Beaverton-based musician Sharif Iman was named a finalist in the 2022 Opening Act competition, where contestants vie to open at the Hollywood Bowl for high-profile artists.
Iman, who also works as a worship leader at the Beaverton Christian Church, currently is first in the national competition's quarterfinals as of Aug. 26.
The contest at this point is decided based on votes from audiences online, and the indie rock artist said he's honored to have gotten this far.
"To get the support just from fans and people, it's been amazing. Like 20,000 applicants started out, and I'm still No. 1 in the quarterfinals," Iman said. "It's mind-blowing to me. It's such a blessing, but it just goes to show that I'm loved and I'm seen and I'm heard — and people are fighting for me."
Opening Act winners also take home $10,000. The competition's website says the 2021 winners opened for Coldplay, Black Eyed Peas, Doja Cat, The Kid LAROI and Shawn Mendes in Los Angeles.
Iman heard about the competition while scrolling through Instagram around late June or early July. Once he saw the post, he knew he should do it.
"I felt like God was like, 'do this,'" he said. "So, I just did it. I submitted my music, filled out a profile and then just kept scrolling."
Iman heard back just three days later, and before he knew it, he was "crushing" the first half of the competition, and he's still going. It's been stressful, but it's been great, too, he said.
In the competition, Iman goes by his stage name, Jupiter 7.
People can submit one free vote for a competitor per day, Iman said, but most of what drives the competition are paid votes — which also contribute to donations to the American Foundation for Suicide Prevention.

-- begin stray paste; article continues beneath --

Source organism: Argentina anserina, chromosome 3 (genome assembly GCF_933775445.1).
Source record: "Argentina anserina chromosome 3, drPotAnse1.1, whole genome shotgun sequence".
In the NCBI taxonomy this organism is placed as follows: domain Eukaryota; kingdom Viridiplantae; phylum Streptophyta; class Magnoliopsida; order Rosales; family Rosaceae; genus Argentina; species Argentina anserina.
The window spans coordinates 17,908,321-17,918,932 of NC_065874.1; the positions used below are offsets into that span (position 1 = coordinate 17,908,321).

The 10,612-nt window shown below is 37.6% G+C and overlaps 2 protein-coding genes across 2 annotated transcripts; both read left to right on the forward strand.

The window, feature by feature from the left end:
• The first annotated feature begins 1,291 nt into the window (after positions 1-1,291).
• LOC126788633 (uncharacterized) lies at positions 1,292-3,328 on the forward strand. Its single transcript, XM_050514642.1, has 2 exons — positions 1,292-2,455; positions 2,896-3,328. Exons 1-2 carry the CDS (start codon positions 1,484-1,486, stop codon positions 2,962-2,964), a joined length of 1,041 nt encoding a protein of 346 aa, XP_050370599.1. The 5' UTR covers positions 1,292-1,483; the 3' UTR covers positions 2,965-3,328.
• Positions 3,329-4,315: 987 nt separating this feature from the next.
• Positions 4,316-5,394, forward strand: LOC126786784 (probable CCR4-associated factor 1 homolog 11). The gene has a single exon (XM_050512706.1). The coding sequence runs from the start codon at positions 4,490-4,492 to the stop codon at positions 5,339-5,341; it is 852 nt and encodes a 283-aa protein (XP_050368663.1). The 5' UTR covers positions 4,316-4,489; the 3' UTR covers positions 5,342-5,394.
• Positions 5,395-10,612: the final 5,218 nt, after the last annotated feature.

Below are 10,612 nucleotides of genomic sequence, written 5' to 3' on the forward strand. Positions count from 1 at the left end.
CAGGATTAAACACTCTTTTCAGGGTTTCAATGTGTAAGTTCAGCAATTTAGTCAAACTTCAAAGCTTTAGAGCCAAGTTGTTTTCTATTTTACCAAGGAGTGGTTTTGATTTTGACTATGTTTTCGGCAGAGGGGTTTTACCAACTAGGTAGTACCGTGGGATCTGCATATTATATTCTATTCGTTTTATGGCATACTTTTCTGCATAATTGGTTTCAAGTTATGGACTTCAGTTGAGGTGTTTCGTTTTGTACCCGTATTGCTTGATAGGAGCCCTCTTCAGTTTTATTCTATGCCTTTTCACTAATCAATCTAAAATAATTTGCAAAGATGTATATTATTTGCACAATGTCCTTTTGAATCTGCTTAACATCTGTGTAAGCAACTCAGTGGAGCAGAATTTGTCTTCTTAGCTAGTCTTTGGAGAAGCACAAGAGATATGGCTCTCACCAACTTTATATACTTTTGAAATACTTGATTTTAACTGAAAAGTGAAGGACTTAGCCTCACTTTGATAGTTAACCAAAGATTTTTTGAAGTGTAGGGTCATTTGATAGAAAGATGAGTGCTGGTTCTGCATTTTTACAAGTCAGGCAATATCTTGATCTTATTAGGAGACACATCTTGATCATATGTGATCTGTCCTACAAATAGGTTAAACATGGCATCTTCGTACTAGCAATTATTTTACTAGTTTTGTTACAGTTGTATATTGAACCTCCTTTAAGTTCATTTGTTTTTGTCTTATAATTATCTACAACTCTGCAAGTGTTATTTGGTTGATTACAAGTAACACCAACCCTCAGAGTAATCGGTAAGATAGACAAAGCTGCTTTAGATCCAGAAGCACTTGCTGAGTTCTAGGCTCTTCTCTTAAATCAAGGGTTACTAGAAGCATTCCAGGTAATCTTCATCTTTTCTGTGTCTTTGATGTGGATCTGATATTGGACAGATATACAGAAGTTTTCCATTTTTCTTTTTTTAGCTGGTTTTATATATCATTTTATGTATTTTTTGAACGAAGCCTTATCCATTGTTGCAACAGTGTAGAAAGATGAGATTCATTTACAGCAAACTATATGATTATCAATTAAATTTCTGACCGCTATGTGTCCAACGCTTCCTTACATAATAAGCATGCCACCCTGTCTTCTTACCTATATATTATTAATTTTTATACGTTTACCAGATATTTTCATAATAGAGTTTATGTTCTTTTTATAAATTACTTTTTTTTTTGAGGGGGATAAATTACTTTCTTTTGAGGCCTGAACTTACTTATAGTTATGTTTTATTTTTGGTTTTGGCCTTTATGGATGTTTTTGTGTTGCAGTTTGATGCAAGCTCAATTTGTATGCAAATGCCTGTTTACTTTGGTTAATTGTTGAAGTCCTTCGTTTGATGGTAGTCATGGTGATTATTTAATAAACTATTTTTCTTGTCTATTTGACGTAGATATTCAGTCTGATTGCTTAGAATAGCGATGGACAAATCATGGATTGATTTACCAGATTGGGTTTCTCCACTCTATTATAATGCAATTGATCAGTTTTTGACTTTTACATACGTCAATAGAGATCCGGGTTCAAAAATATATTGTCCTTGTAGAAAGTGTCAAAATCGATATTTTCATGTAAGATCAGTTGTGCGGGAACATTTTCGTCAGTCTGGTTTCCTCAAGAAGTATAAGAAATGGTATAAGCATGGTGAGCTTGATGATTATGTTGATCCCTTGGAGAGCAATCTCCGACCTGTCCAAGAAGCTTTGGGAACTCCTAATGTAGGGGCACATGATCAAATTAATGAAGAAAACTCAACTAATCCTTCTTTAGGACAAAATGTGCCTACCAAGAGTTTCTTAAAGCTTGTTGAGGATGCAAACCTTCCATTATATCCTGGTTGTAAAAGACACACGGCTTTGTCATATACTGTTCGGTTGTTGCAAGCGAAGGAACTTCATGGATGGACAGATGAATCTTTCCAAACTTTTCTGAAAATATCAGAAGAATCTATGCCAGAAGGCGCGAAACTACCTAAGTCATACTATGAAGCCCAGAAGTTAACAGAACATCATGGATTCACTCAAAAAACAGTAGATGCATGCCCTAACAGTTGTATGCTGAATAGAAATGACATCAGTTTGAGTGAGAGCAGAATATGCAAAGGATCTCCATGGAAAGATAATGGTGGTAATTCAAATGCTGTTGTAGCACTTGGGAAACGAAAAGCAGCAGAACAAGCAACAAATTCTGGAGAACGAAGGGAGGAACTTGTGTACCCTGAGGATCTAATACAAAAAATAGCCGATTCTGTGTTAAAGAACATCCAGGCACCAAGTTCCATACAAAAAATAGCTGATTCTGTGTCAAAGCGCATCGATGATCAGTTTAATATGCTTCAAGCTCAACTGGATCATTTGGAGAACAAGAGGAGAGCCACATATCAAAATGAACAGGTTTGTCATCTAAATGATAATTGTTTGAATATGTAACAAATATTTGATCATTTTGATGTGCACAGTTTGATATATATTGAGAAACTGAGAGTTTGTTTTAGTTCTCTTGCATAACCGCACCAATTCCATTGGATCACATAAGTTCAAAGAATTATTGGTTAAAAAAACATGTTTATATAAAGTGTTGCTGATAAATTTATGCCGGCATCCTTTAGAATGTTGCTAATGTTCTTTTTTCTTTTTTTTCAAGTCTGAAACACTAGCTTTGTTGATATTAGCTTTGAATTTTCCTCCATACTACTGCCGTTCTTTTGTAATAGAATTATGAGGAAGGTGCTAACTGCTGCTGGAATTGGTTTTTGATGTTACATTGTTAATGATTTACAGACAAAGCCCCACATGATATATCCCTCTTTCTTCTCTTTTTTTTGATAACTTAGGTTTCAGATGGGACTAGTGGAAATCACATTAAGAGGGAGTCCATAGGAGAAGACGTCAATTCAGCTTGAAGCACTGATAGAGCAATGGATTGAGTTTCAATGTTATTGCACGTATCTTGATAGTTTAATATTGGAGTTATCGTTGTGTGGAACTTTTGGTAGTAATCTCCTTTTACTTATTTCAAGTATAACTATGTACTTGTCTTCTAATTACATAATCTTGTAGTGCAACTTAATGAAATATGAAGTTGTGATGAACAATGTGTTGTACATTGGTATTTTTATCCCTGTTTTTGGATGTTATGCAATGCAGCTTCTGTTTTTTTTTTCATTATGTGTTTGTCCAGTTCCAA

"A portion of the donations go toward that, and it's huge that they're partnering with them. That's just amazing, especially in these times," Iman said. "I was one of those people at a time, but I saw life and had support to where I can value life much differently, so it's very near and dear to my heart."
Iman grew up in an abusive home and ended up homeless, but his experience afterward shaped his music today.
He started out his career in Nashville, but having lived in Beaverton for four years, Iman is excited to represent Oregon at the Hollywood Bowl — "when I win," he said.
He's confident, but Iman said he still can't believe how much support he's seen so far.
"I'm getting people who have been fans and family of mine for years, and I'm getting new people who have just met me who are just saying, 'we believe in you.' … The support has just blown me away," Iman said.
To vote for Iman in the competition, visit theopenact.com/2022/jupiter-7. People also can sign up for text updates to follow his progress.
Voting for the semifinals ends at 8 p.m. Sept. 1, but "when" he makes it to the final rounds, Iman said people can vote for him until Sept. 15.
"I don't think that I'm in first on my own because of my talent. When I win, I didn't get there based on my talent," Iman said. "I got there because there was a community of people who believed in me, so we all get there together. That's how I've always seen my career and my life and the music that I've done."
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